Critics get a bad rap, but don’t say we never give you anything. After the first four episodes of Game of Thrones series five leaked online, it was widely speculated that a review copy sent out to journalists had been posted online.
Well, I’m afraid the party is over, guys. Our supply has dried up.
In an email to reviewers, an HBO spokesperson explained that new shows would be sent out online rather than on DVDs. While noting that “amazingly enough, it wasn’t until just recently that a DVD was leaked online”, new programmes will now be accessed via a secure streaming service, starting with forthcoming episodes of Veep. Previously the channel had announced that the leak “originated from within a group approved by HBO to receive them”.
The move brings HBO into line with many other broadcasters, including Netflix and BBC, who run their own online portals for reviewers. These require sign-in credentials and often stamp the identity of the reviewer across the screen. This ruins the viewing experience for the poor suffering critic, but makes it easier to track down the source of a leak.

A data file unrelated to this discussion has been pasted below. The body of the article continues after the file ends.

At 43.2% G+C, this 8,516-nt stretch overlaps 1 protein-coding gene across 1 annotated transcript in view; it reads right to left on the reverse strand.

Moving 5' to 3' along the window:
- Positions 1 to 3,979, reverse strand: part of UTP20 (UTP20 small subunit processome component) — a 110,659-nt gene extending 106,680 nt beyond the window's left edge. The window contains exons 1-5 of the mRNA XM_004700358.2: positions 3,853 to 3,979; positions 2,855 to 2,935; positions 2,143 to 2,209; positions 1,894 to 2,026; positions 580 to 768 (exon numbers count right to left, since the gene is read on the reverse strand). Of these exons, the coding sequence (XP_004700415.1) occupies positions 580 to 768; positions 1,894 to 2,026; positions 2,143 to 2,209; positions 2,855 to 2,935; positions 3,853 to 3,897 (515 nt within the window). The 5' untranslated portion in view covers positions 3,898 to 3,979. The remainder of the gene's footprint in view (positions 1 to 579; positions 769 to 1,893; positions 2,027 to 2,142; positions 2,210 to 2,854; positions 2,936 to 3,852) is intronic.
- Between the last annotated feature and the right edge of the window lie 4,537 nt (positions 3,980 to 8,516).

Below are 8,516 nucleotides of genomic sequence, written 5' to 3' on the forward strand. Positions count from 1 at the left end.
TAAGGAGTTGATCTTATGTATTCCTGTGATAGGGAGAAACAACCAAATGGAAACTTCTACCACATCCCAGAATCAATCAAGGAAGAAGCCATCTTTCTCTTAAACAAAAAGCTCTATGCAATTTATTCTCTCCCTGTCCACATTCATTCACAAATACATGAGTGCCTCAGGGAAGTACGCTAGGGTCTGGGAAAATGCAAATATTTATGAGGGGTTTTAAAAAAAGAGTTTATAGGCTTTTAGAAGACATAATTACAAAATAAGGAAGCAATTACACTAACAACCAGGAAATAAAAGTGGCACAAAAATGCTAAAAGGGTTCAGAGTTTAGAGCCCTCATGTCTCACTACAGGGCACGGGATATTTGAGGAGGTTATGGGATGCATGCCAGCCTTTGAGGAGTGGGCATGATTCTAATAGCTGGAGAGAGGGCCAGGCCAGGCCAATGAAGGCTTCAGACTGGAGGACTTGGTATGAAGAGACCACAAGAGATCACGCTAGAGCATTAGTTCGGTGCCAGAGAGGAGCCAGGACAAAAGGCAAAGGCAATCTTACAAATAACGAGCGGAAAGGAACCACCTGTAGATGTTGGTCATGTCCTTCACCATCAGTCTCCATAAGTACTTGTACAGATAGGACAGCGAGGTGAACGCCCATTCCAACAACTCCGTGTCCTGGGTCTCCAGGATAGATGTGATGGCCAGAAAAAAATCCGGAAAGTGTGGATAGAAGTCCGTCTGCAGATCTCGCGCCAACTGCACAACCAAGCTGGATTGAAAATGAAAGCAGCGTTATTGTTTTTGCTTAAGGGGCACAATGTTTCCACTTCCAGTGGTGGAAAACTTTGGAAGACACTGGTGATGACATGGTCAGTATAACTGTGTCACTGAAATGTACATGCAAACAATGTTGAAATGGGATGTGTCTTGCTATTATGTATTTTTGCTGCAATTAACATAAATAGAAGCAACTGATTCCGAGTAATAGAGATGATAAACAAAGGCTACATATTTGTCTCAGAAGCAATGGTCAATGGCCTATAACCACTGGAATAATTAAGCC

HBO are justified in feeling especially paranoid about piracy. As well as the recent leak, Game of Thrones has topped the charts as the world’s most pirated show for the last three years. It’s not only scripted television that is a casualty of the ever changing face of piracy. The multimillion-dollar boxing match between Floyd Mayweather and Manny Pacquiao was rebroadcast by users of live streaming services like Periscope. Guess who lost out on pay-per-view payments? That’s right, HBO!
Incidentally, for those who took part in the, ahem, ‘advance preview’ of GoT series five, broadcast television has now caught up with the leak. You’re stuck watching week by week with the rest of us.
Game of Thrones is up against Cilla, Sherlock, The Missing, Strictly Come Dancing, The Great British Bake Off and EastEnders for this year’s Bafta Radio Times Audience Award. Vote for your favourite here.